An In-Depth Look at Aquaponics
Greener Portions is a farm. Not really in the traditional sense, but more like a recirculating farm. Recirculating farms use constantly cleaned, recycled water in place of soil as the basis to grow food. We use about 90% less water than a traditional farming operation. We are also using far less fossil fuels because we don't need machinery. Let's break down the parts of our recirculating farm in hopes we can all learn a little something. There are four essential components to our man-made ecosystem: the fish, the water, the micro-organisms, and the plants. If you think back really hard to your days in school you may recall a
little something called the nitrogen cycle. Apparently, it's kind of a
big deal. Something about being the building blocks of all things that
grow. Anyhow, our four parts are what help create this cycle so we can grow delicious foods for Cincinnati.
They are the engine that drives the system. We can use a number of fish to do this, but for our purposes we decided on channel catfish. They grow quickly, don't mind commercial fish feed, and can survive in numerous types of water qualities and climates. They also make for great table-fare and are one of the most popular catfish species to eat. A fish secretes ammonia through its gills when breathing and out of its fish bum after digesting food. Without this source of ammonia, we can't start our cycle.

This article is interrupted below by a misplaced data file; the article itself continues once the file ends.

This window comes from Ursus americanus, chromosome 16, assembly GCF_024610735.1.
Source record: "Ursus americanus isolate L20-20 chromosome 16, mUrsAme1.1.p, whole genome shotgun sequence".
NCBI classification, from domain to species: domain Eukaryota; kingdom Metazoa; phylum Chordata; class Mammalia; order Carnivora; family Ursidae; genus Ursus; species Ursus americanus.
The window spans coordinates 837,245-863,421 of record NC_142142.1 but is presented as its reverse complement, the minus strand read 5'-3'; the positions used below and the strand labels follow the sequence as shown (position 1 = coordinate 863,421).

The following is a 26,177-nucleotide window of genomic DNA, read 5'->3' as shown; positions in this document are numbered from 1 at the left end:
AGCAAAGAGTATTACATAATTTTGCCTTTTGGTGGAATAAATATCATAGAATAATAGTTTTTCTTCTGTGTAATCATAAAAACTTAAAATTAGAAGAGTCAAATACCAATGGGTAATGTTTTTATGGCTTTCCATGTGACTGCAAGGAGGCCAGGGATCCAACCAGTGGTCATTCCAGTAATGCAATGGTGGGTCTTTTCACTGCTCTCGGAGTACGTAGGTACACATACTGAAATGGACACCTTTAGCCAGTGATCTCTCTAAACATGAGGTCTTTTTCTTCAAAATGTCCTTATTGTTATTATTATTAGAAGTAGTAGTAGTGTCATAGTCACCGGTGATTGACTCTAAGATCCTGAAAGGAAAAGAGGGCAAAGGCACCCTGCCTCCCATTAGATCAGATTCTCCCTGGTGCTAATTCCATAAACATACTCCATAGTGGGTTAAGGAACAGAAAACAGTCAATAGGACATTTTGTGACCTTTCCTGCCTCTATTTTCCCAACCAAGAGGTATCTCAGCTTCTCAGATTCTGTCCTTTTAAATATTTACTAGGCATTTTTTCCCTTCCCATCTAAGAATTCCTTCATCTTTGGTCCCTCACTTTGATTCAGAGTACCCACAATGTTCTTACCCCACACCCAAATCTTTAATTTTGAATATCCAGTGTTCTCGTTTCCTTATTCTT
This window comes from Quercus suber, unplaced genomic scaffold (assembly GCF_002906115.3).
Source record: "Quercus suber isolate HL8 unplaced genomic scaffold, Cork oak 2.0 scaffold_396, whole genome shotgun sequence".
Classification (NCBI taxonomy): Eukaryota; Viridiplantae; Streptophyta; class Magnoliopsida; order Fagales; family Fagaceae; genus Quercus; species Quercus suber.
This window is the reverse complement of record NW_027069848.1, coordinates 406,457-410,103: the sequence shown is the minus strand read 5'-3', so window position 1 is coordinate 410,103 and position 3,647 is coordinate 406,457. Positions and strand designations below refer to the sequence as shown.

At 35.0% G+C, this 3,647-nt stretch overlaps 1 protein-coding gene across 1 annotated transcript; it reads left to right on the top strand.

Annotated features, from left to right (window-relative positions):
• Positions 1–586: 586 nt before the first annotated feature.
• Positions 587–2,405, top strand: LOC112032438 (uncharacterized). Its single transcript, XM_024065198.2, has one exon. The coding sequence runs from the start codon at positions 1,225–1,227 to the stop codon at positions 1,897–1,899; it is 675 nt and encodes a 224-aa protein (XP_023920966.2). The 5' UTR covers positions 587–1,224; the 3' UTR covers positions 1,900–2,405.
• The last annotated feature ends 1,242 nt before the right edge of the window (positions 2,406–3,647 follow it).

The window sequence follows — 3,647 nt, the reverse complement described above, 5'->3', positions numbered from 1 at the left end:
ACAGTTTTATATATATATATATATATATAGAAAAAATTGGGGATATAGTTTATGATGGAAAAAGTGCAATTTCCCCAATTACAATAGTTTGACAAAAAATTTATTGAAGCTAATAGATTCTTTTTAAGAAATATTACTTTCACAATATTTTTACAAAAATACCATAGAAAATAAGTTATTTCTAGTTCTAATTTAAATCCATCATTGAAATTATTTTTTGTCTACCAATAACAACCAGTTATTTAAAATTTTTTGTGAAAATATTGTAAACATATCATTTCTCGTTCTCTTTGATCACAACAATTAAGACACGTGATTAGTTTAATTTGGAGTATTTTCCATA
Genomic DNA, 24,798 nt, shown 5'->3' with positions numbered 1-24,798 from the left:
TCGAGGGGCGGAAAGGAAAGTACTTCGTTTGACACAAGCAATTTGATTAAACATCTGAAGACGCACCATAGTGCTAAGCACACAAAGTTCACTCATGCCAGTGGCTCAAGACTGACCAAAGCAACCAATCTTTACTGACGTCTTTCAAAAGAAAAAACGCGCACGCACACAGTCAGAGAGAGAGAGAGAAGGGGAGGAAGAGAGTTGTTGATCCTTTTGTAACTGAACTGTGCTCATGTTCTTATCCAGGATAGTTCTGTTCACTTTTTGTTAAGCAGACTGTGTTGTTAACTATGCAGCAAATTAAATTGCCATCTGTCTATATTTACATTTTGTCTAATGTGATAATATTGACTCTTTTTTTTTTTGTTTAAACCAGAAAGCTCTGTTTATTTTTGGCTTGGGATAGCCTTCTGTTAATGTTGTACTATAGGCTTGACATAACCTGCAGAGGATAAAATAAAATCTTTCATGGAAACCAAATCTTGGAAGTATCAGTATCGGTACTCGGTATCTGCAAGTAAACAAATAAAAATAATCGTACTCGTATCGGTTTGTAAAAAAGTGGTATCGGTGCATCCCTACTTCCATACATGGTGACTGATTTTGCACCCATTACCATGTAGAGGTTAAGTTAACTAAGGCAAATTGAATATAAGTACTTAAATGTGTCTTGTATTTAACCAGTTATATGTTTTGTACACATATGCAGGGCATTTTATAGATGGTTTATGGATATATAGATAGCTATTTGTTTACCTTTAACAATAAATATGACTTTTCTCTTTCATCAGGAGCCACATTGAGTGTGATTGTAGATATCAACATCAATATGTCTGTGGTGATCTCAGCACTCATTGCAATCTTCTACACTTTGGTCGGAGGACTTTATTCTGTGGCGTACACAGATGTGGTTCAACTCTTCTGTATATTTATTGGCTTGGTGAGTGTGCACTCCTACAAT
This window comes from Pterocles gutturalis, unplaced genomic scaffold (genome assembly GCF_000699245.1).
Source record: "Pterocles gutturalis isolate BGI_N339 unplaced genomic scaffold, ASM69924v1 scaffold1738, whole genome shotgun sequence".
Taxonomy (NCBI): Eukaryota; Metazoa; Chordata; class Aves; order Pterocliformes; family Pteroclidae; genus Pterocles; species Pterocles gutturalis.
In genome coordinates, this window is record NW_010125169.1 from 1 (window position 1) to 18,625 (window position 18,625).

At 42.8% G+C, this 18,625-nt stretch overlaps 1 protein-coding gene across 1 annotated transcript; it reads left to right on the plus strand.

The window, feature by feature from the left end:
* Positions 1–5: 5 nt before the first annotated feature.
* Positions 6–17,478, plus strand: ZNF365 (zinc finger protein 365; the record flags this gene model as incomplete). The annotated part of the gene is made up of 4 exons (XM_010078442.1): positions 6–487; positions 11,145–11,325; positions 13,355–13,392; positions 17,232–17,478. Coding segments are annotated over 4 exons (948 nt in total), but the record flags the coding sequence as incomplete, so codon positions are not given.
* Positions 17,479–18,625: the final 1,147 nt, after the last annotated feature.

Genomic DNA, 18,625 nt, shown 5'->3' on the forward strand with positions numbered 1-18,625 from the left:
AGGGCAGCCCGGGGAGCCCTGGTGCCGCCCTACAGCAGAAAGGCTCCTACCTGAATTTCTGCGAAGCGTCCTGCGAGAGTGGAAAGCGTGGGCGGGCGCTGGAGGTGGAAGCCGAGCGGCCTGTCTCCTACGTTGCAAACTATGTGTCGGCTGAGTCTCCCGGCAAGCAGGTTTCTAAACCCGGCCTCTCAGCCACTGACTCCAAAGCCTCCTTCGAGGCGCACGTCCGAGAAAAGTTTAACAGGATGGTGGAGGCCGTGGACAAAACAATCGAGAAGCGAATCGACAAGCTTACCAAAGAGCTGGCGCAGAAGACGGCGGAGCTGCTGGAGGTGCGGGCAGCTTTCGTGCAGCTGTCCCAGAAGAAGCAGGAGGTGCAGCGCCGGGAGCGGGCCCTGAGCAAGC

Beneficial bacteria are introduced into the water along with plenty of oxygen. This can be done by man (which we did) or by just waiting for Mother Nature. They will naturally appear once the fish waste is added to the water, but that can take a long time to happen on its own. These bacteria will convert the ammonia into something called nitrite. As nitrite levels build, another type of beneficial bacteria begin to appear, and those nitrites are converted into nitrate (nitrogen). This nitrogen is what our plants use to grow. It is worth noting that all three of these elements are toxic to fish at certain levels. Only once the water has truly cycled and plants added are they able to keep each other in check. But nitrogen isn't the only thing that our plants need to develop properly. We feed premium feed to our fish, containing a balanced blend of nutrients and minerals which are then passed along to our crops.
As you may know, fish need water to survive. But that's not the only reason water is important here. The water that flows in our grow beds and fish tank move along the previously mentioned micro-organisms and allow for the roots to uptake the nutrients. A steady flow rate of this water is also essential for the health of the entire system. Because this water is oxygenated, it also keeps the roots happy and not rotting.
The plants are the final piece of the puzzle. They can only grow well if the three previous components are present and working correctly. The roots from the plant grow down from the net pot into the water which allows for uptake of nitrogen and other minerals. In doing so, it removes enough nitrate from the water that the fish remain healthy and happy. Because living in this water is essentially like living in fertilizer, our plants grow fast, very fast. It has been said that a mature aquaponics system can grow the same plant in half the time than can be done in traditional dirt farming.